Do you want to inspire respect in others? All you need is mention a qualification in civil engineering. It’s a job description that refers to intelligence, importance and professionalism.
Is this what you want to be associated with? To help you make your final career decision, read these guidelines. It’s an exciting, but challenging, position. Is it the career for you?
Civil Engineering Defined
What will your days consist of when you get that first job?
Civil engineers are planners and designers, or they do research in the field. Your job can be in the public or private sector, where you’ll focus on designing and maintaining constructions such as buildings or even water supplies. You’ll find better ways of building these and supervise the projects. Or perhaps you want to educate others on engineering or do consulting work? Those are job opportunities too. Where is your specialty?
A Civil Engineer’s To Do List
Let’s break it down. During projects, your responsibilities will revolve around the following activities.
The Engineer’s Responsibilities:
Can you use your skills to look into the future? A civil engineer’s training prepares him to analyze and predict possible long term effects of construction. During the planning phase maps, reports, soil tests, product tests and more must be analyzed. This implicates features such as the strength of foundations which is vital to safe and successful building projects.
Does the plan align with legal regulations and what does the risk analysis tell you to change? The best options, resources and tools must be found.
All your data is used to construct long-term plans and design practical milestones to ensure success. Luckily we’re in the 21st century where design software helps you get it right. Even something as intricate as a hydraulic system can be designed and your software will help you meet industry standards & regulations.
There’s an accounting aspect to the work too. Estimating costs—building, labor, resources and more—helps determine budgets, but also feasibility of projects.
A civil engineer’s work impacts many people and the environment. Therefore reporting to the public on these matters is vital.
After all your research is done you must still get permission to go ahead. You’ll sign and submit paperwork to authorities to get permits before work can begin.
No engineer ever works alone and seldom in privacy. The work is complex. You need to partner with other professionals to ensure the right outcome.
You need organizational skills for this job too. You may be expected to supervise a work site or manage a repair process on an existing building. With this skill, you can even fill the role of city manager where safety on all the city’s work sites will be a huge focus.
Are you interested in something unique? What about investing your skills to improve the world? Renewable energy is a buzz word at the moment and it’s civil engineers who lead the way with large-scale projects with photovoltaic or solar energy components. They ensure projects align with governments’ expectations. Do you consider the logistics necessary to put up a wind turbine? Civil engineers need to construct roadbeds to handle the trucks.
You can see the job description of a civil engineer is diverse, interesting and you’re sure to find a niche that matches your particular interests.
Specialized Fields a Civil Engineer Can Enter
To match your career with what you’re passionate about, you can specialize in one of these fields:
During any construction project, someone must take responsibility for planning, site safety, the quality of temporary structures, communicating with the team and managing time & budgets. All these aspects are handled by civil engineers.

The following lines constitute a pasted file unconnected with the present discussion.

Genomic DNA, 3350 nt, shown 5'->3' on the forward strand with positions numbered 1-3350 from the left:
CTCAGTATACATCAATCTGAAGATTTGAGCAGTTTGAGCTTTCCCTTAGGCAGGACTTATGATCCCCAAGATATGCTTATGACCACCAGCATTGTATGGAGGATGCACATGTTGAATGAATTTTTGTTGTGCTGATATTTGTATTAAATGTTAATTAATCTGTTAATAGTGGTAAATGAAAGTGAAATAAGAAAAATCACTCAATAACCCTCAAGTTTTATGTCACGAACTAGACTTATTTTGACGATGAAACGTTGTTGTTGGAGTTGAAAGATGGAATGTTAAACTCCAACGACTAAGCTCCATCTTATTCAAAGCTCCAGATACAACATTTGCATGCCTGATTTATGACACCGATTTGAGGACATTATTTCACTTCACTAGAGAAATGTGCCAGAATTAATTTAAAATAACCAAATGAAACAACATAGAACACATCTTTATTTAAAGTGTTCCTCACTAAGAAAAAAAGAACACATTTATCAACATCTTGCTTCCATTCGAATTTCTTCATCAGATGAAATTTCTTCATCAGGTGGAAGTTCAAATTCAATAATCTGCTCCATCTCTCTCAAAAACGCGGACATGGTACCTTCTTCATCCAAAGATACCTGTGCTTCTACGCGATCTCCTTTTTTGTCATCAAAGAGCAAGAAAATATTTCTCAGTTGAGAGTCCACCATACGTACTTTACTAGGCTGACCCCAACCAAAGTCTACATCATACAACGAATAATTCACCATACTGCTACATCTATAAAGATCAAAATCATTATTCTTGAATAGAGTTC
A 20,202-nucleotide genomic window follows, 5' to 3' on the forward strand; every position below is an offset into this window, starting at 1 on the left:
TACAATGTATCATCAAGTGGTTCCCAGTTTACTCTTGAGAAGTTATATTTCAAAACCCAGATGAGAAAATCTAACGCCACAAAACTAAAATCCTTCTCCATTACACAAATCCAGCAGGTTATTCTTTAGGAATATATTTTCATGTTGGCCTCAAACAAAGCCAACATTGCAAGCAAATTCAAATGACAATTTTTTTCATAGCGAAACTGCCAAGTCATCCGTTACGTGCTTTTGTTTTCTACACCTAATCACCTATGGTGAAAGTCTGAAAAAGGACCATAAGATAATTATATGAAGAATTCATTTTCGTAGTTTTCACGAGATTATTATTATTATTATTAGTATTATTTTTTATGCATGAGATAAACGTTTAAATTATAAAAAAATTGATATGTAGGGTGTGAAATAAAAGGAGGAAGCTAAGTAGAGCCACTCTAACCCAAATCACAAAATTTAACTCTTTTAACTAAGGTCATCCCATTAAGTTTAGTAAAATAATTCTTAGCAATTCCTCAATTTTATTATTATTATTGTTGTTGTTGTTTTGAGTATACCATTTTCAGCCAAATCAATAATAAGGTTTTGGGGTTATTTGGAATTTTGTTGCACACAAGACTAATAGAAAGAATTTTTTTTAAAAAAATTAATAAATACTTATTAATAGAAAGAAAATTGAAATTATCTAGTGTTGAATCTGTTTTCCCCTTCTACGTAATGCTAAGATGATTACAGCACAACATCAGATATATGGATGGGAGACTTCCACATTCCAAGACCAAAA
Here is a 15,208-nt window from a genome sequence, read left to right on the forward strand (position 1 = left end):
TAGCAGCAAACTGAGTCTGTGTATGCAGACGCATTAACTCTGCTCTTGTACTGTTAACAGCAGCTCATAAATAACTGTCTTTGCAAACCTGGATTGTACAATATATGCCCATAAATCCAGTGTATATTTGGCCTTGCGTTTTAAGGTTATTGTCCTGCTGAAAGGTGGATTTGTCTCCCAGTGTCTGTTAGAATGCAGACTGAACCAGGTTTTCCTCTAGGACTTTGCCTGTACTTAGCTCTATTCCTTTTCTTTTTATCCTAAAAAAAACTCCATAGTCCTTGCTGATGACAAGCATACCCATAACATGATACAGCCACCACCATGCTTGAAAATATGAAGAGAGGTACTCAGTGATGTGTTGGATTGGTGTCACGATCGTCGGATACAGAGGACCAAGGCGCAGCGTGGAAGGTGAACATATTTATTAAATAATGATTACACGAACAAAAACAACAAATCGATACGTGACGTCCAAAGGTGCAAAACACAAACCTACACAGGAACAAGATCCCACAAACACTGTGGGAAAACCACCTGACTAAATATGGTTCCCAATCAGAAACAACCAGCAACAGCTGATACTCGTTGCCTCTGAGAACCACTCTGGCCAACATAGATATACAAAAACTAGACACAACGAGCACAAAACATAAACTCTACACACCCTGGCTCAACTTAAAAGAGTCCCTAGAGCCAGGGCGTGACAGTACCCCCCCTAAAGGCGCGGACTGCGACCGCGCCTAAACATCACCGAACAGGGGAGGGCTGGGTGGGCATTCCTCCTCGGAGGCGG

If you’re interested in how a construction—whether it’s a road, tunnel or building—interacts with what’s below, Geotechnical Engineering is your calling. They check foundations, plan features such as retaining walls and test soil & rock beneath structures.
Each structure’s sturdiness is vital for success. A structural engineer will plan and test this part of each building or construction to ensure long-term durability.
Ever thought who decides where a street should be or how an airport or harbor should work? Civil engineers play huge roles in constructing, as well as maintaining them.
With the variety of areas civil engineers function in, their responsibilities may overlap with other professionals’. In terms of job description, it often resembles that of an environmental engineer.
Now that you know what you’re going to do, let’s look at the environment you’ll function in.
What Work Environment can You Expect?
You can imagine the demand for trained civil engineers is huge. They play an important role in any community. You can fill one of the 303,500 jobs available in one of these sectors:
-Engineering services employ 48% of civil engineers
-Governments employ 25%. This excludes education, health, and postal services.
-Nonresidential building construction requires 6% of these engineers
Where Will You Work?
Reading the descriptions of work above, you can imagine civil engineers spend a lot of time on work sites. While there, they use the following as workstations:
However, much of the planning and government-oriented activities happen in offices. You may even get the opportunity to travel and help with an international project if it requires your skillset.
How Much Will You Work?
Let’s be honest. Civil engineers work long hours. Your participation will be needed—often after hours—to ensure a project sticks to its deadline. It will always be full-time employment and 30% of civil engineers exceed a 40 hour work week.
Still up for the challenge? This is how you get there.
The Path to Becoming a Civil Engineer
Education is paramount. You can’t get this position without the qualifications:
-A bachelor’s degree to be employed
-Licenses if you want a senior role
Get the Degree
This is not a degree where you sit in a classroom all day. A civil engineering bachelor’s degree will have you paging through textbooks, doing analysis in laboratories and then you’ll be off to a location for fieldwork.
This is a job you need to be practically prepared for. Luckily the industry provides co-op programs where students can gain practical experience in the field.
And what is the knowledge you’ll apply? Get ready to be challenged by subjects such as:
But it’s not only the technical knowledge you need. An engineering manager is a coveted role but you need personal skills (see below), a PE (Professional Engineer) license and proof that you’re experienced enough to handle it. Will you?